If the Republican legislative leadership appeals Jubelirer’s ruling, Urevick-Ackelsberg said, the plaintiffs will try to prevent a stay of the ruling pending a final resolution. While Republicans still control the Pennsylvania Senate, control of the Pennsylvania House hinges on special elections also taking place Tuesday.

In the meantime, he said, the attorneys will work with the governor and legislature to bring the state into constitutional  compliance. And he said he expects Shapiro’s first budget after the ruling to be “a significant down payment” toward that effort. 

One of the things Jubelirer emphasized “is that every witness in this trial agreed that every child can learn, and that looking at the evidence presented she found that what was required under the constitution had not been provided in a way that makes that possible,” said Katrina Robson of the law firm O’Melveny & Myers, which worked on the case pro bono, providing research and other resources. Robson made the opening and closing arguments in the case and questioned many of the witnesses.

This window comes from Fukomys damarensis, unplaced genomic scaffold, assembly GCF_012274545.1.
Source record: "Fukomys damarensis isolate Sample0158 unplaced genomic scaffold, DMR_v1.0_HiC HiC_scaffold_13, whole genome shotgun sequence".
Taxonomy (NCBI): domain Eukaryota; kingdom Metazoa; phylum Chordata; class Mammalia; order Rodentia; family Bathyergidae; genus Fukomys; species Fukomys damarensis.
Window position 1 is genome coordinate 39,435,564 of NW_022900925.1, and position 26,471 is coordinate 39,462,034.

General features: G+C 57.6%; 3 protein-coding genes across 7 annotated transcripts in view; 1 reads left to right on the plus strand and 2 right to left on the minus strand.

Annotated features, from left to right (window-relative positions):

The state now has a budget surplus, which could make it easier for Shapiro to propose a big hike in state education aid. He could also propose to distribute all the state’s education aid money through a “fair funding formula” weighted for student needs that was adopted (but not fully utilized) around the time plaintiffs filed the lawsuit. Such a shift could mean nearly a billion dollars more in state aid for Philadelphia next year.